What the Market Does Today Tells Us Little About Tomorrow

You may have noticed something about the market this year: It's gone up. A lot.

Not just in percentage terms -- the Dow Jones is up about 11% -- but in the number of trading days that finished higher.

There have been 22,104 trading days since 1928. During that period, the market closed higher on 11,560 days, or about 52% of the time.

This year, we're pulling far away from that average. The S&P 500 has increased in 37 of the 60 trading sessions so far this year, or 62% of the time. If the trend holds for the rest of the year, 2013 will have the most number of up days in history.

Those are the numbers. What do they tell us?

Surprisingly, very little.

Before I dug into the data, I figured a high percentage of up days would either signal high current returns, or it would be correlated with low future returns, since a reversion to the mean meant the market was due to fall on a high number of days going forward.

But neither is entirely true.

Since 1928, the percentage of days the stock market rises is positively correlated with market returns -- in other words, the more days the market rises, the higher annual returns are likely to be -- but not by much. The correlation between the two is 0.4 (zero would be no correlation, while 1 would be perfect correlation). And the number of up days in one year tells us virtually nothing at all about what returns will be in the following year (a correlation of -0.07).

Take a few examples. In 2008, the market rose on 50.6% of days -- more than half. What'd the market do? It fell 37%. In 1991, the market rose on 49.4% of days. Yet the market surged 31%.

In 1933, the market rose 49.8% of days, and finished the year up a whopping 56.8%. In 1957 it rose a staggering 62% of days -- so far the most on record -- yet finished the year down 9.3%.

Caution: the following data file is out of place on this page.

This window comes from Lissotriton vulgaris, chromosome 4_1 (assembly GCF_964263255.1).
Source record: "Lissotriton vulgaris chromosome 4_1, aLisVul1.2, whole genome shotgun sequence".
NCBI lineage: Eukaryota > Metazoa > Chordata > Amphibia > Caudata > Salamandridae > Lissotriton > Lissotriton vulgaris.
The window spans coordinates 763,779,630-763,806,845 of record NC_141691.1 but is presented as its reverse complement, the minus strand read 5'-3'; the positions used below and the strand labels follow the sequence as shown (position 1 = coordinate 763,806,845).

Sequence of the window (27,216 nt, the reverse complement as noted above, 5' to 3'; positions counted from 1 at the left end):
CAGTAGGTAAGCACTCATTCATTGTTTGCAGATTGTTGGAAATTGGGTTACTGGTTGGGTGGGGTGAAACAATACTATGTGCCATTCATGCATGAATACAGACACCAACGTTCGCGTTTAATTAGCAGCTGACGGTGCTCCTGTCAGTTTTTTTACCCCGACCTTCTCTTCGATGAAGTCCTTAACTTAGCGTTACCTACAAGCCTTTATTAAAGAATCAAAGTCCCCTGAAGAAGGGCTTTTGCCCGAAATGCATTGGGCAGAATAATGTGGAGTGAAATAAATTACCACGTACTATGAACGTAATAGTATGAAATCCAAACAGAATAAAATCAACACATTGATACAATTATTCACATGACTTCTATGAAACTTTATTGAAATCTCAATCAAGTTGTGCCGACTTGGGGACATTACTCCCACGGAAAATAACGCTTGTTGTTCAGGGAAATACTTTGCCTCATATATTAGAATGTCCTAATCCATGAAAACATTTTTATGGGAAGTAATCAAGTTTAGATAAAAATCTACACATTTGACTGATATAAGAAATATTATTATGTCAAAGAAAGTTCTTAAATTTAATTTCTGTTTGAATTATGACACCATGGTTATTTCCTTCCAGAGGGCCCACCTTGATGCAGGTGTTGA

There are two takeaways from this.

The obvious lesson is that the biggest market moves take place on a small minority of days. Big market rises and big market sell-offs aren't usually the result of slow, grinding moves. They tend to happen in short, sharp bursts. While the market rose on more than half of trading days in 2008, it logged 11 days of declines of 5% or larger. The majority of the year's decline occurred on a very small number of days. Which is entirely common.

The same thing happens on the way up, which is why so many investors who bail out of the market during a crash miss the inevitable rebound. Those who sold when the Dow was at 8,000 felt great about themselves when it hit 6,000. But when ... snap ... it was back above 10,000 within months, they were left burned. Apple increased more than 6,000% in the last decade, but declined on 48% of all trading days. When the big moves happen on a small number of days, timing the market means you have be precisely right, not just mostly right. And since no one can be precisely right, the results of active market-timers are entirely predictable: Most fail.

The second takeaway is a lesson in volatility. Since 1928, the S&P 500 increased from 18 to 1,560, or 86-fold. Yet the market declined on 48% of all trading days. In 1999, one of the best years ever for the market, stocks fell on just about half of all trading days. Think of it that way, and it's amazing that the financial media is so infatuated with market updates. What does it mean when the market falls? Nothing. Nothing at all. It doesn't signal a downturn, or a correction, consumers losing confidence, or traders getting nervous. It's just something markets do about every other day.

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